In your latest single, “Dirty Money,” you explore unconventional aspects of fame and success. How do you think your treatment of toxic relationships, self-discovery, and acceptance, both in this single and in the album as a whole, presents or creates a dialogue with your experiences of mental health in general?
OLSEN: A lot of the songs in “Kids in the Night” take a negative experience and make it positive but “Dirty Money” in a way is about a positive experience, success and how it can turn negative. So it keeps the conversation going by showing how the roles can be reversed.
BOYER: Something funny happened with “Kids in the Night,” in the sense that when we wrote and recorded the album, the actual topic of mental illness didn’t come up at all. It wasn’t until we released it when the fans took our album and started this conversation of mental illness. And that’s exactly what we wanted to happen, not specifically about mental illness, but we wanted people to take the album and make it their own. The album was about taking bad experiences, turning them around into good experiences, growing up and learning from them. When I look back at a lot of shitty things that happened, it’s like “yeah, that sucks” but look where we are today and look who I am today, and I feel comfortable with that. If it would’ve happened any other way, who knows where I’d be? It’s amazing how the album itself has grown into something that’s a lot bigger than us.
Cameron, you’ve helped co-direct some of your music videos. From a Tarantino-esque narrative juxtaposed against garage band scenes to shots reminiscent of film noir, your tastes seem to be heavily influenced by the film industry. How do you personally bridge the gap between your music and love of film?
Boyer: I first started a band when I was thirteen. When I was fourteen, I made my first short film and fell in love with it. Since then, I’ve been doing both things side-by-side, but it wasn’t until the “1983” music video when I was given the opportunity to actually direct one of our own, which I co-directed with my long-time friend Michael Costa. Having the opportunity to combine both my passions was really cool. Basically, I try to use the stylistic choices of certain genres to express what we want to communicate in our music. For example, with “1983,” I wanted to bring the music to life, while also maintaining the song’s ambiguity. Shooting in black and white helped keep that mystery. For “Problems” I was able to pay homage to some of my favorite directors, Quentin Tarantino, like you said. I felt like his style matched the song’s upbeat and chaotic nature. You might even be able to pick up on some “Pulp Fiction” references.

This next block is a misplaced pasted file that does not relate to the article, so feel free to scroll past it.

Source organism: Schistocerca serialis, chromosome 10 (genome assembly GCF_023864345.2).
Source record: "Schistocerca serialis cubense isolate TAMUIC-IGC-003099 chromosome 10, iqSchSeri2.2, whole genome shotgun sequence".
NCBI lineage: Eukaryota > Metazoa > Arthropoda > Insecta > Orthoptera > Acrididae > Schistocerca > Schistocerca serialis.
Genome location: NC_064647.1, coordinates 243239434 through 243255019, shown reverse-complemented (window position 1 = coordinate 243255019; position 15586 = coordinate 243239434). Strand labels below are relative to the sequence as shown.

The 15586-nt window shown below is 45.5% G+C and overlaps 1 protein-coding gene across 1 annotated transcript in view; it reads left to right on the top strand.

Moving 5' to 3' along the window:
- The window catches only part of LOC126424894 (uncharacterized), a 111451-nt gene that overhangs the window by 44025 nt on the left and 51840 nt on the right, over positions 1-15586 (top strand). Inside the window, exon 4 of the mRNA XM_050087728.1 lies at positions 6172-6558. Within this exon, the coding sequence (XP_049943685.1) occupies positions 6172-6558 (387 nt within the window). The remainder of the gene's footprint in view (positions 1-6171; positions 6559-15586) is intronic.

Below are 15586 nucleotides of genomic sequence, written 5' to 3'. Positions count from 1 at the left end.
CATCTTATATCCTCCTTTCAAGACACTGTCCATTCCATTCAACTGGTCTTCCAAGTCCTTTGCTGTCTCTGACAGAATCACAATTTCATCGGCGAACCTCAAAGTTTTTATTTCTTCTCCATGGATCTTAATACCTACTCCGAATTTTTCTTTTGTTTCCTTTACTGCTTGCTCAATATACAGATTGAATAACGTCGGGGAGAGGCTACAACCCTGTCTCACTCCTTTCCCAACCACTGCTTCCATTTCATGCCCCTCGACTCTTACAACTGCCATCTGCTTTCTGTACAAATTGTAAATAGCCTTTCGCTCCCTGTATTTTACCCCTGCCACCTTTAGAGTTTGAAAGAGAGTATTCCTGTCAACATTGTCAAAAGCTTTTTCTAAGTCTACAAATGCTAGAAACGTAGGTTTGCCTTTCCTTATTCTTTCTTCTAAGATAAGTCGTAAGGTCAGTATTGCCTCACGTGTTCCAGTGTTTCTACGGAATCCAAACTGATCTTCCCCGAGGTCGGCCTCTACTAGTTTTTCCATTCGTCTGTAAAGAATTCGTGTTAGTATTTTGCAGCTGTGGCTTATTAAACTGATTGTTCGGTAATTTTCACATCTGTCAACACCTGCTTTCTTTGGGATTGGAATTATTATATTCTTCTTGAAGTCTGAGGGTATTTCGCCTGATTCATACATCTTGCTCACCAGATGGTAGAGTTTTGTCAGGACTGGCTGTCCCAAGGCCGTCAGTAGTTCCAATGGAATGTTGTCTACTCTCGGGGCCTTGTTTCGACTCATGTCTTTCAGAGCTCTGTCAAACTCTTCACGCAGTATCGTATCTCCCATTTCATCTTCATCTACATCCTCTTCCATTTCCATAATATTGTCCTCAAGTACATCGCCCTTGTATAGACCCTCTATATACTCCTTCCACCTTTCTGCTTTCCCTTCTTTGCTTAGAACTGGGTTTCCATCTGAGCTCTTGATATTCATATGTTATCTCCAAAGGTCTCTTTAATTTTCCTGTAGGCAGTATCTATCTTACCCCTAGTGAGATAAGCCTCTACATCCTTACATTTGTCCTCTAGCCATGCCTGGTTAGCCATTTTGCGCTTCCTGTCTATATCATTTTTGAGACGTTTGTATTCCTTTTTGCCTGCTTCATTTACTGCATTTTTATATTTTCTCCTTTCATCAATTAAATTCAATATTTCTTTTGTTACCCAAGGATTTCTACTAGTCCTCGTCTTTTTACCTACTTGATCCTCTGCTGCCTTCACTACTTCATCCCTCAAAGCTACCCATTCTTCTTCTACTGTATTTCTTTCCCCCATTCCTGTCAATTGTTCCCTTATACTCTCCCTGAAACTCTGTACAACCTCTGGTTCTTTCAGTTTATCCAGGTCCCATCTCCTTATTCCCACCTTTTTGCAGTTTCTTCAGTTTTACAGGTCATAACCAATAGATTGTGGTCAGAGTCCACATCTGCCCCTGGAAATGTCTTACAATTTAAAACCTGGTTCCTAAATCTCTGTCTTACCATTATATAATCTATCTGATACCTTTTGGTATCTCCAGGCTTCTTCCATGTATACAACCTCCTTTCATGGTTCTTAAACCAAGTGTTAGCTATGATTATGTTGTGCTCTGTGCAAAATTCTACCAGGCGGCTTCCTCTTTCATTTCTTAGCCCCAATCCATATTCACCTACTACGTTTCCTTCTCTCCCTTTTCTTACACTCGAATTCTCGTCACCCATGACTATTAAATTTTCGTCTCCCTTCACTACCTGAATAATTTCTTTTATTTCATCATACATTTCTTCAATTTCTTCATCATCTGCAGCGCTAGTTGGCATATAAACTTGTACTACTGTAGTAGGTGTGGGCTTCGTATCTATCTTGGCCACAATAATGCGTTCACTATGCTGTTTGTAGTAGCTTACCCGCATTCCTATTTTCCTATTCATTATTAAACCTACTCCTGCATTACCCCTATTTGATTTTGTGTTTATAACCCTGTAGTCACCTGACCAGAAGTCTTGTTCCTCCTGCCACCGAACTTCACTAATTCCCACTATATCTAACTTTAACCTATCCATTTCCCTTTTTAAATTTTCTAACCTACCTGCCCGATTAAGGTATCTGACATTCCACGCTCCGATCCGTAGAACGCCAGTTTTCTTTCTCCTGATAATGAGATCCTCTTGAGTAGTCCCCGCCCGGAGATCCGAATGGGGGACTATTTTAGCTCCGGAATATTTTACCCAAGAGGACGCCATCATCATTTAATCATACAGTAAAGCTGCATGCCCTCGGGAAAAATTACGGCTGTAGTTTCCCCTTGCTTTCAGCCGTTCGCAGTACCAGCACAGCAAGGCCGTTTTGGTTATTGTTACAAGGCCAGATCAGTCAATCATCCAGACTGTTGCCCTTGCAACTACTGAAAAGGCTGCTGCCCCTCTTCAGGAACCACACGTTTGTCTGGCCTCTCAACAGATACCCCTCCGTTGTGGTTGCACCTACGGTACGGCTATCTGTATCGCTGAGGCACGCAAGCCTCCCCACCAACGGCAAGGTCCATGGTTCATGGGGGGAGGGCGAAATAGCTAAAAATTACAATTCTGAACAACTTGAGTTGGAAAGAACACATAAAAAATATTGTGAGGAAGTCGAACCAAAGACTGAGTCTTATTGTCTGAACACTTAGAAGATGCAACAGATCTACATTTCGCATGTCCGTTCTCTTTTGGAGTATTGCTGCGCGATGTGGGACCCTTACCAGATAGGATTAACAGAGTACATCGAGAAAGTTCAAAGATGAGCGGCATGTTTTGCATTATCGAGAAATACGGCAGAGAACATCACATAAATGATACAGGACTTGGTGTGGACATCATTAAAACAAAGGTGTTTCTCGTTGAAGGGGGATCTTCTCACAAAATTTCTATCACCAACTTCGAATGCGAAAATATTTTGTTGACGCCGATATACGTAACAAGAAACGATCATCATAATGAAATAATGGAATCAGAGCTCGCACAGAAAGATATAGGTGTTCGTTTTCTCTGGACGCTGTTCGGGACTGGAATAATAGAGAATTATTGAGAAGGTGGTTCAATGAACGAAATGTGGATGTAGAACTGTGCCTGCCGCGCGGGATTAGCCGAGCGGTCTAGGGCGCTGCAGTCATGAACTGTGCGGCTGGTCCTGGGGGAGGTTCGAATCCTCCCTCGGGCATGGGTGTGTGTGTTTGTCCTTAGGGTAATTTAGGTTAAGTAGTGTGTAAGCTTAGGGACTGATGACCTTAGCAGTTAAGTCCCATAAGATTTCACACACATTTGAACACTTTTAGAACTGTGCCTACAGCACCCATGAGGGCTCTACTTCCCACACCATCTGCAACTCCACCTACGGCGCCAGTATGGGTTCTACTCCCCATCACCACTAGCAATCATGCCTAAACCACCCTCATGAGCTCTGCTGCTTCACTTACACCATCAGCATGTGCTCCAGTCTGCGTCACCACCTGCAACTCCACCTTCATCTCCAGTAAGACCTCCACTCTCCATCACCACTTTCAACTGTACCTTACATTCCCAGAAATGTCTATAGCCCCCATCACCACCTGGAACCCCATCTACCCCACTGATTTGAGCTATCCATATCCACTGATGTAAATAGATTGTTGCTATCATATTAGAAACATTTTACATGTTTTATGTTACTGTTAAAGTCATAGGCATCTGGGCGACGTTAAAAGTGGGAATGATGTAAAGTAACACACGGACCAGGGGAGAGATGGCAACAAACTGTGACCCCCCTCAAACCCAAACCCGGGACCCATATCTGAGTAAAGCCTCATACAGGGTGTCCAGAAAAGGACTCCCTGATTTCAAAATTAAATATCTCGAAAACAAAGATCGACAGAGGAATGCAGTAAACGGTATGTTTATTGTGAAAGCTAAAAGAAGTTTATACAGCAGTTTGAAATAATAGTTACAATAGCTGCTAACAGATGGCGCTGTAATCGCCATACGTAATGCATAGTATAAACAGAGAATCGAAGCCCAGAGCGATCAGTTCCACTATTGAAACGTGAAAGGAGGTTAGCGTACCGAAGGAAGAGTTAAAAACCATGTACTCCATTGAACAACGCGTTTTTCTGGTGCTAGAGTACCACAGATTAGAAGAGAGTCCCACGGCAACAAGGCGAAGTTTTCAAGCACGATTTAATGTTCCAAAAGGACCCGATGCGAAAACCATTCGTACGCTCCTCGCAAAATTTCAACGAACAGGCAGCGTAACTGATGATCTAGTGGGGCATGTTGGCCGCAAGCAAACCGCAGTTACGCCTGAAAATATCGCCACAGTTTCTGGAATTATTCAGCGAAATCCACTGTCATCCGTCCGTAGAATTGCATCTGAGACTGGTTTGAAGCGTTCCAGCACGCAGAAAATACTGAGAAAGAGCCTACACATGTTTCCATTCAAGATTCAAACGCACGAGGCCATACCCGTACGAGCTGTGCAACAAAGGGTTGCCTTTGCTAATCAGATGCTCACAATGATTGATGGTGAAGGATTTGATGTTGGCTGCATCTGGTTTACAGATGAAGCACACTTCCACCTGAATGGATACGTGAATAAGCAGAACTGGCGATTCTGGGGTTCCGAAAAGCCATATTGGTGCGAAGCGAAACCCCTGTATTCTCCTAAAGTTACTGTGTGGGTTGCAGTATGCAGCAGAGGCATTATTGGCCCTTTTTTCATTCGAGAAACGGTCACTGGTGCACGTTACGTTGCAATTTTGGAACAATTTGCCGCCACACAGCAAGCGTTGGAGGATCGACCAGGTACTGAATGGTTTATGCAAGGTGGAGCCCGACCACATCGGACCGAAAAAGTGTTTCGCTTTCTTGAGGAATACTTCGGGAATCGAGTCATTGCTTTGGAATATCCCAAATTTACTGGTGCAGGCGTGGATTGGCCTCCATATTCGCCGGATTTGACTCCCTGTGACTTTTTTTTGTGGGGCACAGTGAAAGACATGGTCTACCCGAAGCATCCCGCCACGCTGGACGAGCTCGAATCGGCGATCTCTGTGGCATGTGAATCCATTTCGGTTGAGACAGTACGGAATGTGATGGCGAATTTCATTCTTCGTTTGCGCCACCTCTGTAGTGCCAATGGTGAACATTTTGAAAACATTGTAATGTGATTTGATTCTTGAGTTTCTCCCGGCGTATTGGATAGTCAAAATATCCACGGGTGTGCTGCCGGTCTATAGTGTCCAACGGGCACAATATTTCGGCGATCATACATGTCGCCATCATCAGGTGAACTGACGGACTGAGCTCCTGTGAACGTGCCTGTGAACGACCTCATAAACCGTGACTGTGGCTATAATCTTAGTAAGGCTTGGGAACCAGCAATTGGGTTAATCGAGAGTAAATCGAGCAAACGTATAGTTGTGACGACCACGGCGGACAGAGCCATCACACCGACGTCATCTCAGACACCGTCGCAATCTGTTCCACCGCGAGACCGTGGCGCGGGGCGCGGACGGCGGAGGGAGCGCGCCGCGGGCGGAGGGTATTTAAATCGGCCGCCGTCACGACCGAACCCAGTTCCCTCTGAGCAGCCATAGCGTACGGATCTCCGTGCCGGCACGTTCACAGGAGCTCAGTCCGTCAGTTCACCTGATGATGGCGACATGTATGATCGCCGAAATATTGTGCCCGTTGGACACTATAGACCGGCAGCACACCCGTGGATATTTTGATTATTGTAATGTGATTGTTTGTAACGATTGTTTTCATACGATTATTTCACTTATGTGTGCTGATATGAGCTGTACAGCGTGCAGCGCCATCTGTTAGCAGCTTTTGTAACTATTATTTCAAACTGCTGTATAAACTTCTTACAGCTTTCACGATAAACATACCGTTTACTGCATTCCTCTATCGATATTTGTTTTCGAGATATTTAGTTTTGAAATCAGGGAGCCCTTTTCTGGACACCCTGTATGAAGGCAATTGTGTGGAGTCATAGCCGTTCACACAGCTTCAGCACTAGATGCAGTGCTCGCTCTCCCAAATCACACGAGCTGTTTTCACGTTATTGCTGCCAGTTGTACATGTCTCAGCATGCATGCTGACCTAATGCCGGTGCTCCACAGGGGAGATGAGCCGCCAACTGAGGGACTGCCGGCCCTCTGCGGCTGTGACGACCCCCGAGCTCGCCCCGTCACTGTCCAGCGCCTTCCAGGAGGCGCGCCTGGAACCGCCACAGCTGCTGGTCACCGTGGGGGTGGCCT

Thanks to the success of your earlier singles, you’ve gained tour experience, touring with the likes of Saint Motel and performing at Lollapalooza, even before the release of your debut album. What lessons did you learn from these experiences and how have these affected your tour and relationship with Castlecomer?
Carson: The tour with Saint Motel was the first cross-country tour any of us had ever done and we didn’t really know what we were getting ourselves into, but we just fell in love with it and being on the road. Also, I’m from Illinois and I had never been to Lollapalooza. I have always wanted to go but I was like “nah, I’m going there and I’m going to play it for the first time” so that was a really special moment for me, and I think that tour taught us all a lot of lessons. The Saint Motel guys are awesome, and they showed us the ropes so now we know what’s up when we show up to the venue. Learning all the technicalities and transitions early on really helped us run a smooth tour with Castlecomer, so now it’s just a lot of fun because we’re all on the same page and we can just focus on the music.